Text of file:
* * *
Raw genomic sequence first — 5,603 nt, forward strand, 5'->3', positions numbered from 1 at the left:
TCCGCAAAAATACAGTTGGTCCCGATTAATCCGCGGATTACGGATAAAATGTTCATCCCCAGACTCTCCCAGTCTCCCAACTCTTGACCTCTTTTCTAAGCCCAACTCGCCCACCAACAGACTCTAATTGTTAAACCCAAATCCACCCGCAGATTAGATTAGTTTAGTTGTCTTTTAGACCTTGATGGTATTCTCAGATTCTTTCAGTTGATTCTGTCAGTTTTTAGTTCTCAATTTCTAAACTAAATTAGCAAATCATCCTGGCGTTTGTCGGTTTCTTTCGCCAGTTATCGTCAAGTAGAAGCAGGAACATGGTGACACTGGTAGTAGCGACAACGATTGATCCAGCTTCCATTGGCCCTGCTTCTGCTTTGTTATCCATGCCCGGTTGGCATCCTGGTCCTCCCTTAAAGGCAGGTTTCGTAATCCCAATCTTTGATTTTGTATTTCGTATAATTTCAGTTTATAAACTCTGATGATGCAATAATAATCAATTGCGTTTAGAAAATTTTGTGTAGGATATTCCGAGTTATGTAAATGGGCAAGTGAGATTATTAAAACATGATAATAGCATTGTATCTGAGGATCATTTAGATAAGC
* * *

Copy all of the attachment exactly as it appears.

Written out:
Raw genomic sequence first — 5,603 nt, forward strand, 5'->3', positions numbered from 1 at the left:
TCCGCAAAAATACAGTTGGTCCCGATTAATCCGCGGATTACGGATAAAATGTTCATCCCCAGACTCTCCCAGTCTCCCAACTCTTGACCTCTTTTCTAAGCCCAACTCGCCCACCAACAGACTCTAATTGTTAAACCCAAATCCACCCGCAGATTAGATTAGTTTAGTTGTCTTTTAGACCTTGATGGTATTCTCAGATTCTTTCAGTTGATTCTGTCAGTTTTTAGTTCTCAATTTCTAAACTAAATTAGCAAATCATCCTGGCGTTTGTCGGTTTCTTTCGCCAGTTATCGTCAAGTAGAAGCAGGAACATGGTGACACTGGTAGTAGCGACAACGATTGATCCAGCTTCCATTGGCCCTGCTTCTGCTTTGTTATCCATGCCCGGTTGGCATCCTGGTCCTCCCTTAAAGGCAGGTTTCGTAATCCCAATCTTTGATTTTGTATTTCGTATAATTTCAGTTTATAAACTCTGATGATGCAATAATAATCAATTGCGTTTAGAAAATTTTGTGTAGGATATTCCGAGTTATGTAAATGGGCAAGTGAGATTATTAAAACATGATAATAGCATTGTATCTGAGGATCATTTAGATAAGC